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It is said that the category of sheaves of abelian groups on a Grothendieck site(topology) is an abelian category. On the other hand, it is known that in usual algebraic geometry, given an variety (say, over $\mathbb C$), the category of coherent sheaves of $\mathcal O_X$-modules is abelian.

Now, a rigid analytic space $X$ inherits a Grothendieck topology and we can similarly define coherent sheaves of $\mathcal O_X$-modules with respect to this. So I would like to ask

Question: Do coherent sheaves on rigid analytic spaces form an abelian category?

In the first place, we know from BGR's book that taking kernels and images will preserve coherence in this setting. So the answer might be positive. But the axioms of abelian categories are too abstract for me, and I have no idea about how to prove or disprove this.

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  • $\begingroup$ For schemes, you need local Noetherianity or something like that (the category of finitely presented modules over a non-Noetherian commutative unital ring is not abelian in an obvious way, see mathoverflow.net/questions/327961/…). I am not familiar with rigid analytic geometry. Is some finiteness hypothesis a part of the definition? $\endgroup$
    – user140765
    May 31, 2019 at 19:12
  • $\begingroup$ @kartop_man Thanks for the point. Let's say we are in good enough situations and assume Noetherianity or something similarly. $\endgroup$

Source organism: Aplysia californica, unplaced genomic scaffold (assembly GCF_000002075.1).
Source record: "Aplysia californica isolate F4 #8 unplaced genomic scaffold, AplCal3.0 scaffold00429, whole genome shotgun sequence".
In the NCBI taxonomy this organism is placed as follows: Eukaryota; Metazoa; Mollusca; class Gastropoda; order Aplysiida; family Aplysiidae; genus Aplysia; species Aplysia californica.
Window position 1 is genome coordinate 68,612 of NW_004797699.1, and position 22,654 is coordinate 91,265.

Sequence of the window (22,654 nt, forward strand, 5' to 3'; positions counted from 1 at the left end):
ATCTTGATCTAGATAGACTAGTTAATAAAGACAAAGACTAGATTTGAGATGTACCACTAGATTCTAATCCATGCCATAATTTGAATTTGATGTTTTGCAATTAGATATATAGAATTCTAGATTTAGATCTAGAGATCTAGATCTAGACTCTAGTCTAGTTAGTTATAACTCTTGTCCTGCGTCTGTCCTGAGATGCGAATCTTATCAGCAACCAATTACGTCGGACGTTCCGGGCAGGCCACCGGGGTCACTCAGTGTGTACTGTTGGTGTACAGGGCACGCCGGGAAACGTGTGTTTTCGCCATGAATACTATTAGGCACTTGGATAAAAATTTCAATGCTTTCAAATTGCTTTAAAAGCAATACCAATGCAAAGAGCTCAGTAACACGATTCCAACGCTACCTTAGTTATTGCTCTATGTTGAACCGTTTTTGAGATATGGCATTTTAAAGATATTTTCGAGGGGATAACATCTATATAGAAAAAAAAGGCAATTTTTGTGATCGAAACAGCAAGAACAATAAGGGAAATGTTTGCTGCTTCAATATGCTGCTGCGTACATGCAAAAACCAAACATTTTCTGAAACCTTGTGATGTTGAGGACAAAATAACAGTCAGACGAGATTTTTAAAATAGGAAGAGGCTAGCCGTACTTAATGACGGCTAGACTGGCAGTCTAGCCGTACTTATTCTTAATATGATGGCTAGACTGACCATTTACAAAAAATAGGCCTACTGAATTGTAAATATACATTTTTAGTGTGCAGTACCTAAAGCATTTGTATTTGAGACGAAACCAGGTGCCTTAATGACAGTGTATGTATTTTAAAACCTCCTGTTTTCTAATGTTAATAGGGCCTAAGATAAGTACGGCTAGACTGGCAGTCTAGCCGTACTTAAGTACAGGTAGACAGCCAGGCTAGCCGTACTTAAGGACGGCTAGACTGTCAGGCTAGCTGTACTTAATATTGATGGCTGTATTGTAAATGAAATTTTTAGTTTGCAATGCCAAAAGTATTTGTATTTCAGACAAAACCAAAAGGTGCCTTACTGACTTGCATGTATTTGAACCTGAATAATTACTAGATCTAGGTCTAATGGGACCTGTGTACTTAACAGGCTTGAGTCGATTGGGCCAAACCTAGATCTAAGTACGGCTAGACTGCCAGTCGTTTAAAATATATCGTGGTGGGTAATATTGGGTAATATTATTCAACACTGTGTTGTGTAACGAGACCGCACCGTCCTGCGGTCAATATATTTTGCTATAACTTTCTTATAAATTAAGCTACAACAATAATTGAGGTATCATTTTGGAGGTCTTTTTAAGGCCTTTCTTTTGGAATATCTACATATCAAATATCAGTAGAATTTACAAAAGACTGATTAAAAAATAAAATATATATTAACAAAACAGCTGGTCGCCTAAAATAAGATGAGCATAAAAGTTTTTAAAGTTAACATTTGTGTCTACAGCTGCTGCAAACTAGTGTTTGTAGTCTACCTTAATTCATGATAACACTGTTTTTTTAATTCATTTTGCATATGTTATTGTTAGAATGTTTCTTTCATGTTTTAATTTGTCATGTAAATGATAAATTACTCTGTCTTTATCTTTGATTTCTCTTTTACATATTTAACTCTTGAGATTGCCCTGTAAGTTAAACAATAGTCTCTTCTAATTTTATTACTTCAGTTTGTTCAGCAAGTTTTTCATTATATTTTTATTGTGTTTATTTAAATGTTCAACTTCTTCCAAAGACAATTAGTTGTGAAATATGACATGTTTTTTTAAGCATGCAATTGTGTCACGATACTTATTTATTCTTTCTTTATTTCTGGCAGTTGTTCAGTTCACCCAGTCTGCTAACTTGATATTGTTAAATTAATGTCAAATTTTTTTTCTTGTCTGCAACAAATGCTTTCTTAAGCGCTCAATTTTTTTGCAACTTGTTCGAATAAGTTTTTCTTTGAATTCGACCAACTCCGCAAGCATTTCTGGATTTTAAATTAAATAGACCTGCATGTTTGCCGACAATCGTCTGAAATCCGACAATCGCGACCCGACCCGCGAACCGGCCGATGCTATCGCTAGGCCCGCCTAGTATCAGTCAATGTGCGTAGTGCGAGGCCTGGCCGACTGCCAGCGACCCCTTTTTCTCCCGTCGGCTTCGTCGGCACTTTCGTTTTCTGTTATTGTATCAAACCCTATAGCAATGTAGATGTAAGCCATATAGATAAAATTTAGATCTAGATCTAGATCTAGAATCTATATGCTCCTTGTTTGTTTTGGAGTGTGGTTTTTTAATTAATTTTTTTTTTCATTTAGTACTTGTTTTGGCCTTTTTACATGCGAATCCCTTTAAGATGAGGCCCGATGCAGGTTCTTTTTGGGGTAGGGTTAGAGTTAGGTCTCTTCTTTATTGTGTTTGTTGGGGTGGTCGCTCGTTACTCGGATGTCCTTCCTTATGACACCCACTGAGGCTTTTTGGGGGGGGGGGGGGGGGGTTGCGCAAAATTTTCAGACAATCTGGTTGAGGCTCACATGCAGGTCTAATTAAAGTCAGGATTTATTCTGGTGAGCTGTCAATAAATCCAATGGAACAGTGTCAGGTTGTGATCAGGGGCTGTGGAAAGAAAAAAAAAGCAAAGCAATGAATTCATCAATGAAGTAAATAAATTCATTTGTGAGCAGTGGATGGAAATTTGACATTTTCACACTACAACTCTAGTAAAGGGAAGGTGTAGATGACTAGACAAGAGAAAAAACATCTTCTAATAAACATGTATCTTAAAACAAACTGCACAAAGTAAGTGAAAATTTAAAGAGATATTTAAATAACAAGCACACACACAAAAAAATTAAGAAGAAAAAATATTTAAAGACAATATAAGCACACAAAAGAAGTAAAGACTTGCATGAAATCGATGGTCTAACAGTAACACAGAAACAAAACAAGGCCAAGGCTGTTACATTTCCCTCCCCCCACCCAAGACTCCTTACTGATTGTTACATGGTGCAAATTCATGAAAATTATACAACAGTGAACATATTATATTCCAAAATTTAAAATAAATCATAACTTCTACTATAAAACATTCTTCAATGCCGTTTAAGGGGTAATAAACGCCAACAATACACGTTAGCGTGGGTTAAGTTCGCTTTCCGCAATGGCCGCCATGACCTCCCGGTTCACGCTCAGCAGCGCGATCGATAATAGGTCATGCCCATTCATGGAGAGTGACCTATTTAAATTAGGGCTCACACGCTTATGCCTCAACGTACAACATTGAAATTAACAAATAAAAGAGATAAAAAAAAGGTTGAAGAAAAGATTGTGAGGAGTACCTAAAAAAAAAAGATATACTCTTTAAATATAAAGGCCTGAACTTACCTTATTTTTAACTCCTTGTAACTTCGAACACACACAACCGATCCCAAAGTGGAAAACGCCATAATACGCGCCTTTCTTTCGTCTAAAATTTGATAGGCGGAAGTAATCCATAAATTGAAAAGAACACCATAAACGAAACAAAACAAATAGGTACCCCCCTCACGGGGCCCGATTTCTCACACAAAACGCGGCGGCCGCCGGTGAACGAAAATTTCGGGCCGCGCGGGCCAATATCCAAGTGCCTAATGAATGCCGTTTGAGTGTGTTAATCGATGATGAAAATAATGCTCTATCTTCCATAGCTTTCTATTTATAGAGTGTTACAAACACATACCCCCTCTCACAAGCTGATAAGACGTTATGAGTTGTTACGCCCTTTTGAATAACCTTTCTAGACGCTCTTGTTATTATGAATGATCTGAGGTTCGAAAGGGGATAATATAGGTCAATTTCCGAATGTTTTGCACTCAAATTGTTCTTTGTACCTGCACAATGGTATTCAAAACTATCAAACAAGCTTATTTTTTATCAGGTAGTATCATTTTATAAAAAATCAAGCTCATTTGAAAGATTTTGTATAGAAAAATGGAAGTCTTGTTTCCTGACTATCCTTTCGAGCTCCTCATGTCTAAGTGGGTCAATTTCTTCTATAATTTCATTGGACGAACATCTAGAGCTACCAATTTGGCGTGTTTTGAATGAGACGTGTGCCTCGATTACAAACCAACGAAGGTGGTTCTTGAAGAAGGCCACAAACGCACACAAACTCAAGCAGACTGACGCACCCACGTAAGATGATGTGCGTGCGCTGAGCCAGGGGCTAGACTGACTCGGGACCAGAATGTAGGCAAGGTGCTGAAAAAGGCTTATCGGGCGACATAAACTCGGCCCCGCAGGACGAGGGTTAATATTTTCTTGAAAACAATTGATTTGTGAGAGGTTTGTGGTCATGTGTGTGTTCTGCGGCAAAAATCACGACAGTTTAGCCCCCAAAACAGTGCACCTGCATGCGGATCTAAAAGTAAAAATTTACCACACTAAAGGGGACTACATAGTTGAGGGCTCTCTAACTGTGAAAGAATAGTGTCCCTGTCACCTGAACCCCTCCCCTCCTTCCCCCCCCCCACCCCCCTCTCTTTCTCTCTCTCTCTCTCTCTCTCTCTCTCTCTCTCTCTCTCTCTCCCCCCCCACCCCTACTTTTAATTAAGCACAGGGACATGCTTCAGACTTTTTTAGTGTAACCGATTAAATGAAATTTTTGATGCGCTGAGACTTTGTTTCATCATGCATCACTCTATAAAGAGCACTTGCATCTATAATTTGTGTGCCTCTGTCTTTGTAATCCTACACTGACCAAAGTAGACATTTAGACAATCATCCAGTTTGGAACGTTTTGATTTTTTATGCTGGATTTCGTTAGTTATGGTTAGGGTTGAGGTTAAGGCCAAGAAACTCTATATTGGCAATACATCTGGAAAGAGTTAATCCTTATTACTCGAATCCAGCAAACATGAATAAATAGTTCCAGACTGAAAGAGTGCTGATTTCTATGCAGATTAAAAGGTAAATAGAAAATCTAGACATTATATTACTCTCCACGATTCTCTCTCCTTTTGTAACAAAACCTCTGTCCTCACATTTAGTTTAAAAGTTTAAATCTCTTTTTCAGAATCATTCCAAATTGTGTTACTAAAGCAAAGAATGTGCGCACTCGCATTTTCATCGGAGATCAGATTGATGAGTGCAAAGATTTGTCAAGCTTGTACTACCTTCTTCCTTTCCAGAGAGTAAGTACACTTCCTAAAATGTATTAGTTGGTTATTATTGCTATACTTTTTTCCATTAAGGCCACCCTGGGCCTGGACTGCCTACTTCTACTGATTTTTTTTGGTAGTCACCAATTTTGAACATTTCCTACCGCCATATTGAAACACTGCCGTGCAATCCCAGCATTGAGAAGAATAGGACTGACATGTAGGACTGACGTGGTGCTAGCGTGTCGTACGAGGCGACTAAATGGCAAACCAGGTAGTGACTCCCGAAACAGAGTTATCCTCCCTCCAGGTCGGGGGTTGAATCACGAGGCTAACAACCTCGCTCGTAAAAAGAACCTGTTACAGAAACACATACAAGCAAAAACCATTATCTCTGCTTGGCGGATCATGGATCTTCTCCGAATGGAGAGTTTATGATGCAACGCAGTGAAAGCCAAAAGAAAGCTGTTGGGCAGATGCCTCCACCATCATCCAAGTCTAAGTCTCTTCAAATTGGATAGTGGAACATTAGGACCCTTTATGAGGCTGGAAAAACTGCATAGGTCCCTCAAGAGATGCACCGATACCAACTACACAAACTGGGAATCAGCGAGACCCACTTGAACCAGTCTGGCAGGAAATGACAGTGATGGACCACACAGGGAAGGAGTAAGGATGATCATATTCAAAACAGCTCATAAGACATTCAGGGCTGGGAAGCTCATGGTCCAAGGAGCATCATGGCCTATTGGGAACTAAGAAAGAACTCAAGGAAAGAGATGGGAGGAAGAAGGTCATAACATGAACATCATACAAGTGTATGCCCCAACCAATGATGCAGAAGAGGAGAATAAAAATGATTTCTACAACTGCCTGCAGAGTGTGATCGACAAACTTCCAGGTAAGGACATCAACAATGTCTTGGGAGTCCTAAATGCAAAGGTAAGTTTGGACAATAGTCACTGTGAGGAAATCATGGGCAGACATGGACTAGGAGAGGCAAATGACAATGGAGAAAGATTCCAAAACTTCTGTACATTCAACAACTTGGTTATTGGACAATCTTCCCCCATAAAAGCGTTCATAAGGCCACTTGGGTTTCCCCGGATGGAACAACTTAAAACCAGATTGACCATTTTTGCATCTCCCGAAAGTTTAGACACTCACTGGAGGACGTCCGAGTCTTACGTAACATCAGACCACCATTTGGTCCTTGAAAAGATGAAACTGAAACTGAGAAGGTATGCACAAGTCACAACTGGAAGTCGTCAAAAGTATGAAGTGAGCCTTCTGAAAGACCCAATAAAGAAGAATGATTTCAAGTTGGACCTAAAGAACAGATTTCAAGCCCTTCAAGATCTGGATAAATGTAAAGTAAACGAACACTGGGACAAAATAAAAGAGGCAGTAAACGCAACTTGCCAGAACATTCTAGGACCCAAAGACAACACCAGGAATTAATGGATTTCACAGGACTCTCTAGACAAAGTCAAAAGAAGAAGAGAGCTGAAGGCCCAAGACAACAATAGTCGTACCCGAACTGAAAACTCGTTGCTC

– Hang
    May 31, 2019 at 19:56
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    $\begingroup$ In non-noetherian situations, coherent sheaves are still an abelian category (but they don't coincide with finitely presented ones). See stacks.math.columbia.edu/tag/01BU $\endgroup$ Jun 1, 2019 at 22:28

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The answer is yes.

An abelian category is a category $\mathcal C$ with the following properties:

  1. $\mathcal C$ is additive.

  2. $\mathcal C$ has kernels and cokernels.

  3. Images and coimages coincide. That is, for every morphism $f$ in $\mathcal C$, the canonical map $coker(ker(f)) \to ker(coker(f))$ is an isomorphism.

(1) is obvious in our case. (2) follows because $Coh(X) \subseteq Sh(X)$ is a full subcategory closed under kernels and cokernels, and $Sh(X)$ has all kernels and cokernels. (3) is then automatic: because this is an isomorphism in $Sh(X)$ and $Coh(X)$ is a full subcategory, it is also an isomorphim in $Coh(X)$.

In conclusion: if $\mathcal C \subseteq \mathcal D$ is a full subcategory containing 0, closed under finite direct sums, and closed under kernels and cokernels, and if $\mathcal D$ is abelian, then so is $\mathcal C$.

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